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Monday, February 2, 2015

Commercial General Liability ~ the bulldog case !!

Bull-baiting was a blood sport involving the baiting of bulls.  There are many varieties of dogs.  The Bulldog is a medium-sized breed of dog.   It  is a muscular, heavy dog with a wrinkled face and a distinctive pushed-in nose.  There are generally thick folds of skin on a Bulldog's brow; round, black, wide-set eyes; a short muzzle with characteristic folds called a knot above the nose; hanging skin under the neck; drooping lips and pointed teeth, and occasionally an underbite.
Photo credit : www.dogbreedinfo.com

Understand that the tag "bull" was applied because of the dog's use in the sport of bull baiting. This entailed the setting of dogs (after placing wagers on each dog) onto a tethered bull. The dog that grabbed the bull by the nose and pinned it to the ground would be the victor. It was common for a bull to maim or kill several dogs at such an event, either by goring, tossing, or trampling. Over the centuries, dogs used for bull-baiting developed the stocky bodies and massive heads and jaws that typify the breed as well as a ferocious and savage temperament. Bull-baiting, along with bear-baiting, reached the peak of its popularity in England in the early 1800s until they were both made illegal by the Cruelty to Animals Act 1835.  Read that despite slow maturation, bulldogs' lives are relatively short. At five to six years of age they are starting to show signs of aging.

A couple of years ago, there was an interesting case in British Columbia – on a product – which scared the Insurers providing CGL (Commercial General liability) that they may end up compensating for unusable products too. 

Here, the reference to bulldog is not to the breed, but to a product – in fact a bag.  The case refers to a plastic bag manufacturer, Bulldog Bag Ltd, which provided more than 1 million printed plastic bags to  a specified customer who  used Bulldog's bags for its soil and manure business. Often we encounter a debate in Marine Cargo insurance on whether the bags [or the packing] is covered and whether damage to external packing would render the commodity inside damaged …..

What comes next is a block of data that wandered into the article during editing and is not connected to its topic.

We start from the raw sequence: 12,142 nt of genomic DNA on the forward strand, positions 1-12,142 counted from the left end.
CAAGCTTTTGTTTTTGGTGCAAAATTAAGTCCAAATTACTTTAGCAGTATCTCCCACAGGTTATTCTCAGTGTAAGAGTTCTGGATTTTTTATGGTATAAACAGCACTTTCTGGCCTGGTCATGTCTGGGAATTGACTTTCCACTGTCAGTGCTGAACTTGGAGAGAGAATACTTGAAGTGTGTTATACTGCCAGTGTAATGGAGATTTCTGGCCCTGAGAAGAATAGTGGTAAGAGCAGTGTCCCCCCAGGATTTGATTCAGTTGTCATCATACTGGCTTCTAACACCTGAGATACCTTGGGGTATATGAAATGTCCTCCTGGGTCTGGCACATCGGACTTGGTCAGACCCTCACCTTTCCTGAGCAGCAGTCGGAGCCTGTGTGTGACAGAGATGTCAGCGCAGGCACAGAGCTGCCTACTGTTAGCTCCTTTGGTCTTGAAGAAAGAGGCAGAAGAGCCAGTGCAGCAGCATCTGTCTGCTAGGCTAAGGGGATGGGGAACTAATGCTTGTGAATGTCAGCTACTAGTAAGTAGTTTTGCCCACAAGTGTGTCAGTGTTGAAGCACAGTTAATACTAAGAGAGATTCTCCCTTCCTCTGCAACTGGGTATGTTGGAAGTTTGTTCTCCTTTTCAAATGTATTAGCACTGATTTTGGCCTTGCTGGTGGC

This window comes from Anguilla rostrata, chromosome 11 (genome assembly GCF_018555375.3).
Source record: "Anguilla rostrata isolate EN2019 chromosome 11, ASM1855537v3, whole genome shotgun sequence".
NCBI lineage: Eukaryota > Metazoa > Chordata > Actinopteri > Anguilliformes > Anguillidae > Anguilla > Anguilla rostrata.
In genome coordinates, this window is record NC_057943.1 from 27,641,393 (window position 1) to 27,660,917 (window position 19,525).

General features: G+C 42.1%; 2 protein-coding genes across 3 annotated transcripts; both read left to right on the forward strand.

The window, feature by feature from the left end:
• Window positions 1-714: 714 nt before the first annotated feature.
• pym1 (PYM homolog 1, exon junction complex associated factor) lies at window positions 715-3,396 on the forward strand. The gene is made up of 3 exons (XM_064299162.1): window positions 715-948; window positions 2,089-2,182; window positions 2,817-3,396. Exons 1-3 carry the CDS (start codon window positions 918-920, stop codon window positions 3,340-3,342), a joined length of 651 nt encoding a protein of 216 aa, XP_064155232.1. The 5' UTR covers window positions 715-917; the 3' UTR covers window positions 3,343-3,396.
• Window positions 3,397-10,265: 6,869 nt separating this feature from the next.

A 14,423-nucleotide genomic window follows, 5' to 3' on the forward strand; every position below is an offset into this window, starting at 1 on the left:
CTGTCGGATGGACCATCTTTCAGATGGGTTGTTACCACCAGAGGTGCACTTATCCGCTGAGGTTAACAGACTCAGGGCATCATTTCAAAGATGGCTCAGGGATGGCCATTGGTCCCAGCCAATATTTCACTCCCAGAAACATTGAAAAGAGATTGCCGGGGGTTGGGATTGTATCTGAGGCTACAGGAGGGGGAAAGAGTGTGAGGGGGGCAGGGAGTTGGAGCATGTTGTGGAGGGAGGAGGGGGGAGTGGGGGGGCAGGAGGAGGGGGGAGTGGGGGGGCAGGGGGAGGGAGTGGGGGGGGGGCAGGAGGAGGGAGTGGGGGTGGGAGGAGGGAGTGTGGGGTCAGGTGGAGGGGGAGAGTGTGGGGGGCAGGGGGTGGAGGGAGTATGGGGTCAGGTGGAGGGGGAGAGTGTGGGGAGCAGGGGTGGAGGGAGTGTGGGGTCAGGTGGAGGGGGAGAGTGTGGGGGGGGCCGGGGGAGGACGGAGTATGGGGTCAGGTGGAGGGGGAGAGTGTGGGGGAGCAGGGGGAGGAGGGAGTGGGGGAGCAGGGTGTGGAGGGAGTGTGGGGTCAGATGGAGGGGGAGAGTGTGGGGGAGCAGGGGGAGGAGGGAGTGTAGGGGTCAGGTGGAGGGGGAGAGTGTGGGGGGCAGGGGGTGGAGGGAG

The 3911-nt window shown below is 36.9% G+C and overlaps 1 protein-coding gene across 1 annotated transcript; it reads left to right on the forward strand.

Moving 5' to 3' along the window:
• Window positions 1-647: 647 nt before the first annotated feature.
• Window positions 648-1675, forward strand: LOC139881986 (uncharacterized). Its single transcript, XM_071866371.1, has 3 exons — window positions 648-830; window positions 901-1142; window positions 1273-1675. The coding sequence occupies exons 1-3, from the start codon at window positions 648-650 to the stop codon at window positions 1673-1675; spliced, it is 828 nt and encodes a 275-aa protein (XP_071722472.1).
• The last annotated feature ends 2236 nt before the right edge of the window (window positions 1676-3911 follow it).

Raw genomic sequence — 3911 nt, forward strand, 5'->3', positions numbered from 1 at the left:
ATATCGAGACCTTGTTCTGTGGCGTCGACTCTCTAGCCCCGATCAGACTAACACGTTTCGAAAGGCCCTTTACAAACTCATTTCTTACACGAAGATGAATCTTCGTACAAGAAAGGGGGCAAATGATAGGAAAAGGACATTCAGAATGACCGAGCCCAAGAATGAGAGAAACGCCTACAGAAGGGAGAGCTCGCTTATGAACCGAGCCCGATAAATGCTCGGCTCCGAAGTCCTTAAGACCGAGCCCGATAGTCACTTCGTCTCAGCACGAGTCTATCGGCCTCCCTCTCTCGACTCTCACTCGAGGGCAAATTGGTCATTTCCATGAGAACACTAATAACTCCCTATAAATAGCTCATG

As could happen the Manure producer, found that in some of the bags, the manufacturer’s label printed faded and ran off, making the labels illegible.  The bags could not be used and replacements were sought.  Bulldog did provide for replacements and the Mfr. transferred the contents from the defective bags to new bags preparing them for sale.  They claimed the value from the bag manufacturer who inturn claimed it on their Insurers.  Bulldog’s claim was for the content transfer cost plus the  value of soil and manure contained in the defective bags that were lost or destroyed in the process. Bulldog did not claim for the cost of replacing the defective bags.

The CGL policy held by Bulldog offered  coverage for property damage due to an "accident" or "occurrence". The policy defined 'property damage' as "physical injury to or physical destruction of tangible property, including loss of use thereof, or loss of use of tangible property that has not been physically injured or destroyed".  The Insurers contended that only physical injury or damage to tangible property was to the bags themselves, which were Bulldog's own property and work product. The  other costs incurred were attributable to pure economic loss, which Insurance did not cover.

At trial level, the court ruled that Bulldog's policy covered only the value of the lost or destroyed soil and manure contained in the defective bags. This left Bulldog having to take care of  a huge loss by themselves.  In between, in another case involving a building contractor, the Supreme Court of Canada ruled that the  claim for physical damage for the construction defects to its housing developments was covered by its commercial general liability policy. This changed the interpretation of CGL in bulldog case. 

The court of appeal held that the work product exclusion did not apply. The court distinguished between a claim for loss of use and a loss flowing from a loss of use (eg, the transfer and recovery costs of the manure and soil resulting from the loss of use of the bags). Because the claim was not for "loss of use" of Bulldog's bags, but rather for the cost of salvaging and transferring the manure and soil, those costs were determined not to be excluded from coverage under the policy.

With regards – S. Sampathkumar

29th Jan 2015.

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